The easy-to-carry and conceal handheld lights that go in our pockets are great. They let us identify people and things at the edges of parking lots or near ATMs. We can find the keyholes in doors on our cars and homes when we need to do that.  Sometimes though, we need more light farther out. We need to be able to see people or things farther out there than we can with the smaller lights.  

Terminology-wise, we frequently hear, or read, lumens when a flashlight’s output is being discussed. However, candela is likely the better term when it comes to the strength or throw of a beam. Here are definitions for those terms:  Lumens are the amount of light from a light source visible to the human eye. A bulb will appear to be brighter when its lumen rating is higher. A conventional light bulb at home often emits between 300 to 1000 lumens. 

Candela is the term used when measuring the visual intensity of a light source, like light bulbs or the bulbs in torches. 

So, why consider a light larger than one you could easily carry in your pocket or on your belt? 

My previous experience with physically larger lights was those I carried as a working cop, in unform. These were 12” or longer lights with a shaft about 2” wide, and the head around the bulb was past 3”. These were rechargeable; if they weren’t in my hand, they usually fit in the sap pocket sewn into my trousers. Out of the academy, I was issued an SL-20 with an incandescent bulb. Years later, I found a LED replacement bulb that did wonders for that light’s performance. 

Streamlight’s SL-B26 and Modlite’s 21700 rechargeable batteries

Anyway, what drove me to look at this? What is available on the market today?

Practical Application

Last fall, I taught a low-light instructor course in southern California. Several students were instructors in the Tactics and Survival section of the largest sheriff’s department in the country.

Throughout the class, we discussed various events they had been involved in, those involving other deputies in their office, and the equipment used. One of those events was the riots during the summer of 2020.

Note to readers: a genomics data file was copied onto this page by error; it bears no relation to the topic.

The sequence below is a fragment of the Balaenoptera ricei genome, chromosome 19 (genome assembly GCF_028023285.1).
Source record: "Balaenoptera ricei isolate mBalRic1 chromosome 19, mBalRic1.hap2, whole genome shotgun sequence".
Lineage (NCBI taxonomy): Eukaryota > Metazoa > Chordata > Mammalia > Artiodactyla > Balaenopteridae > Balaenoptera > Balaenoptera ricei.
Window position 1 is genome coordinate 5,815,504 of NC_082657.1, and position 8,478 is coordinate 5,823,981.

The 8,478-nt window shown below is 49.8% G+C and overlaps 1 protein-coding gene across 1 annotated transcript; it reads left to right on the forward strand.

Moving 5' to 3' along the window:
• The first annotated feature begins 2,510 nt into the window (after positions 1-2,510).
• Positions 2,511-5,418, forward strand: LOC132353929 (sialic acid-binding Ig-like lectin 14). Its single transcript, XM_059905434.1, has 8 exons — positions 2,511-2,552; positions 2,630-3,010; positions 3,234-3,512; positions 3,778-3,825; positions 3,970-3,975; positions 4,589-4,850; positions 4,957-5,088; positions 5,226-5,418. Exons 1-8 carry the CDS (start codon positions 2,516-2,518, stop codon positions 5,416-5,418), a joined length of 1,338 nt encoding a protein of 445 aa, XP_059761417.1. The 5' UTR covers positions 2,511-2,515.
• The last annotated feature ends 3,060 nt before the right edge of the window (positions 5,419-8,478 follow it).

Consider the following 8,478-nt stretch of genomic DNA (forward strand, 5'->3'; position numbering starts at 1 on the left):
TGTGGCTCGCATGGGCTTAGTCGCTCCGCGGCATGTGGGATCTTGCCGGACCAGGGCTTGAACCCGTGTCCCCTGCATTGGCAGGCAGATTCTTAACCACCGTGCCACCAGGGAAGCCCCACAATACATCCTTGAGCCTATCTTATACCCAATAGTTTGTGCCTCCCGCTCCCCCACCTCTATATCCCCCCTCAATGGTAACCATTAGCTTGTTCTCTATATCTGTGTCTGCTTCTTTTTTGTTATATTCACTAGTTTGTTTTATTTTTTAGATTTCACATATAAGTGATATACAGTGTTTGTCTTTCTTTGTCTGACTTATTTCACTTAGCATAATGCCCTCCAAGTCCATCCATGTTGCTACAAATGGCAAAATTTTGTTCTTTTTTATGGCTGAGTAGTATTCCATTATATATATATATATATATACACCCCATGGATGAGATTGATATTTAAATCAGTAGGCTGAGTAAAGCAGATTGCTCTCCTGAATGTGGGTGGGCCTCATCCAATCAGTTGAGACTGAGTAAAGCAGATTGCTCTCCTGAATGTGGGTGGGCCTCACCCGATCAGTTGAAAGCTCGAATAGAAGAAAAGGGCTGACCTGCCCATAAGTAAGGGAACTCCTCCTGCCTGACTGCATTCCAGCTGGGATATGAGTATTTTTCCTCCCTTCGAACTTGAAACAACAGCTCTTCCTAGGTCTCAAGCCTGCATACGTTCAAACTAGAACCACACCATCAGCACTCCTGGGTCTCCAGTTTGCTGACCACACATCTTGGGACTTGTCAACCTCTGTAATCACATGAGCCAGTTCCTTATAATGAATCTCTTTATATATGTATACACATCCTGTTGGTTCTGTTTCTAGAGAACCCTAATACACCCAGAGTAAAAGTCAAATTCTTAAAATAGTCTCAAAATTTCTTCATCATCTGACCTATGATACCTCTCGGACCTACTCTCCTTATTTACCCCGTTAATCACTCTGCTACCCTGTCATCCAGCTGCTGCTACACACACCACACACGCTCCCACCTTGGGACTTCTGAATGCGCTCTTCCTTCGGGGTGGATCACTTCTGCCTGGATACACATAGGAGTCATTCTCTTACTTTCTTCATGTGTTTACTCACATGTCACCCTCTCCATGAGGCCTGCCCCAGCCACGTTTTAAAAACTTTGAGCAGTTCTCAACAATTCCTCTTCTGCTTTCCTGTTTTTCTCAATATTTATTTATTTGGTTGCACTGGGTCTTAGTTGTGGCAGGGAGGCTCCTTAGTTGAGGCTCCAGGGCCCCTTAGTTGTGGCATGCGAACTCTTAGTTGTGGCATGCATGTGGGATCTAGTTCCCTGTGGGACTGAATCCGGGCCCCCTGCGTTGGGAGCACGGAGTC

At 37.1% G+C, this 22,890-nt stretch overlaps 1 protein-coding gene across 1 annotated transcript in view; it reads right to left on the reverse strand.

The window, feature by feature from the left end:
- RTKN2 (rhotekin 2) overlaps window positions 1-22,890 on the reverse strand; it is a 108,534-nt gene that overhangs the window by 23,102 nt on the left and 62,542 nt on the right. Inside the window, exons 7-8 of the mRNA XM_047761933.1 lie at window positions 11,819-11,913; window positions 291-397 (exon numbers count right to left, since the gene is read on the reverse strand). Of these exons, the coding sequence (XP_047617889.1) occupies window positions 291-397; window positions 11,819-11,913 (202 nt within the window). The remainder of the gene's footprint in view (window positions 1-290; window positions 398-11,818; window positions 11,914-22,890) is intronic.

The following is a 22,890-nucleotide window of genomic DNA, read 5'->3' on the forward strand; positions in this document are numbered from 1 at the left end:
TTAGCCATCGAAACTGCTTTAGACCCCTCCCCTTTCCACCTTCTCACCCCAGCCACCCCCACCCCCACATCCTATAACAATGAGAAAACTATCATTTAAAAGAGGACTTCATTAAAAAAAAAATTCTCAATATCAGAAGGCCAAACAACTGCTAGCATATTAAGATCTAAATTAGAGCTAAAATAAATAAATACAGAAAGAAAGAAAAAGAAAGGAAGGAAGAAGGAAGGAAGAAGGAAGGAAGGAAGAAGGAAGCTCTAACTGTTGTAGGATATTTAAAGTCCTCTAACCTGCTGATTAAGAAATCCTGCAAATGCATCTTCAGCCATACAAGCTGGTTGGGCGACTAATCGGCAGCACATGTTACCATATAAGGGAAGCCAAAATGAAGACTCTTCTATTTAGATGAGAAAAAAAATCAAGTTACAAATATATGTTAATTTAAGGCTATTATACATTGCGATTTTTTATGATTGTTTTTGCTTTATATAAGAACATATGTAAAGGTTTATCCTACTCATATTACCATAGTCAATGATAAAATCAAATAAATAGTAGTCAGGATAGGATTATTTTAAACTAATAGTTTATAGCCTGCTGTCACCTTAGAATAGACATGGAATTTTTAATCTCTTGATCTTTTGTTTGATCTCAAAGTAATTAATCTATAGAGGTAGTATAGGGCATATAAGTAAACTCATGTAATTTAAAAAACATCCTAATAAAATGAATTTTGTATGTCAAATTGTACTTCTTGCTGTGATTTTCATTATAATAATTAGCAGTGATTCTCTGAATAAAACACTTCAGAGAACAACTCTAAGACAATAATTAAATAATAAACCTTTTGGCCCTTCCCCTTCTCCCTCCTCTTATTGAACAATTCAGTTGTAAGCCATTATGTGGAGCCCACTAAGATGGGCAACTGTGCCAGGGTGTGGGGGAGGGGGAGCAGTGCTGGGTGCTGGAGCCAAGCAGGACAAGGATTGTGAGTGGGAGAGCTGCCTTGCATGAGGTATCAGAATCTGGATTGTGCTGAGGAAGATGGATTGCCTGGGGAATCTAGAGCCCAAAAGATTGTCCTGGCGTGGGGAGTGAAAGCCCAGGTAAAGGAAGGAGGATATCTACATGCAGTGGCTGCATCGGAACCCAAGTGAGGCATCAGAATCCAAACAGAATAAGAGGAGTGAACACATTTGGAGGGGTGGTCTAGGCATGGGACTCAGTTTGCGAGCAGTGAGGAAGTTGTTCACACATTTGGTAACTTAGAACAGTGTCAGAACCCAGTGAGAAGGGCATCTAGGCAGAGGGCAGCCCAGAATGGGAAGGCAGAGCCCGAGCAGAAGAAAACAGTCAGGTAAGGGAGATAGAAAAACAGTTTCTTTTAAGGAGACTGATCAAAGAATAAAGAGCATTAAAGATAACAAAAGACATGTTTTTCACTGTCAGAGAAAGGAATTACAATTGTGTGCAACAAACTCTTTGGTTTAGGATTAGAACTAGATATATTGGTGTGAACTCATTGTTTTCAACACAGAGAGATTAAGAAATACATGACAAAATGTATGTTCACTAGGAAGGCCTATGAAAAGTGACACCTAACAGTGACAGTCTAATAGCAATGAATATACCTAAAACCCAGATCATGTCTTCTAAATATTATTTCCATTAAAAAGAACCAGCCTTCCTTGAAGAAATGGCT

Some of these instructors had been involved in the physical defense (not just security) of various sheriff’s stations throughout their county. They talked about needing to locate and specifically identify individuals posing significant threats to the safety of their stations.

Streamlight’s HL-5X

One of the tools multiple deputies said they used was Streamlight’s’ ProTac HL-5X. Several positive comments were made. When I found them for sale on Amazon, I ordered one to get a feel for the light. 

The HL-5X with a side mounted power button and rubber coated grip

Gripping the ProTac HL-5x, the rubber coating on the body is nice for the grip, even if I can’t hold it that way because of the switch placement. Streamlight lists its output as 3500 lumens and 51,000 candela from two rechargeable SL-B26 batteries (it can also be run with four CR-123s). When used at full power, it has a one-and-a-quarter-hour run time. 

Modlite HOG

The OKW head version of Modlite’s HOG, with a click on/off tailcap and Thyrm ring.

Around the time of SHOT, John Ray from Modlite contacted me about Modlite’s HOG. JR sent me a HOG-OKW. It runs on a rechargeable 21700 battery. The OKW head is designed to reach out and ID someone light. My on-duty handheld for the past few years has been a 18650 powered handheld with an OKW head on it. The HOG itself is built out of 6061 aluminum and then anodized. Its OKW head puts out 720 lumens and 170,000 candela with a run time of over three hours if you leave it on that long. They have a more general-purpose head, the PLHv2, that gives the user more lumens but less candela with a shorter run time. I prefer the higher candela version.

And the construction of both is such that – if needed and within an organization’s policy – they could be used as in-extremis impact weapons. 

Compare & Contrast

I have used both lights during multiple teaching trips to Gunsite this year. While I would be comfortable with either one, they each perform differently. 

That’s a Toyota Tundra, at about 60 yards on Gunsite’s Shot Quad, lit up with the HL-5x

The Streamlight beam has a wider hotspot; the whole beam is the hot spot. The Modlite has a narrow but distinctly brighter hot spot. The HL-5X has a side-mounted, push-button switch near the head – reminiscent of my old SL-20; while the HOG has a push-button tail cap on the back of the light. The Modlite comes with Thyrm’s combination ring/pocket clip, but the Streamlight does not have a similar option. 

The same truck and range but this time the HOG is on

Cost is an issue, whether you are buying equipment out of pocket or the agency is trying to outfit everyone. As of this writing, the HL-5X is available on Amazon for $98.52, and the HOG-OKW goes for $349.00. Both come with one battery, and everything needed to charge it. 

Streamlight on the left, Modlite on the right from about 30 yards away

Thinking about my time as a patrol sergeant, I don’t know that I would carry either one on me. Though either of them could be easily carried if one wore an external vest carrier – something I never did. Most likely, I would keep them in the door tray of my patrol car and grab one when circumstances indicated it might be of benefit. Regardless, having a light that allows me to see and identify at a distance, in low light, is a very good thing.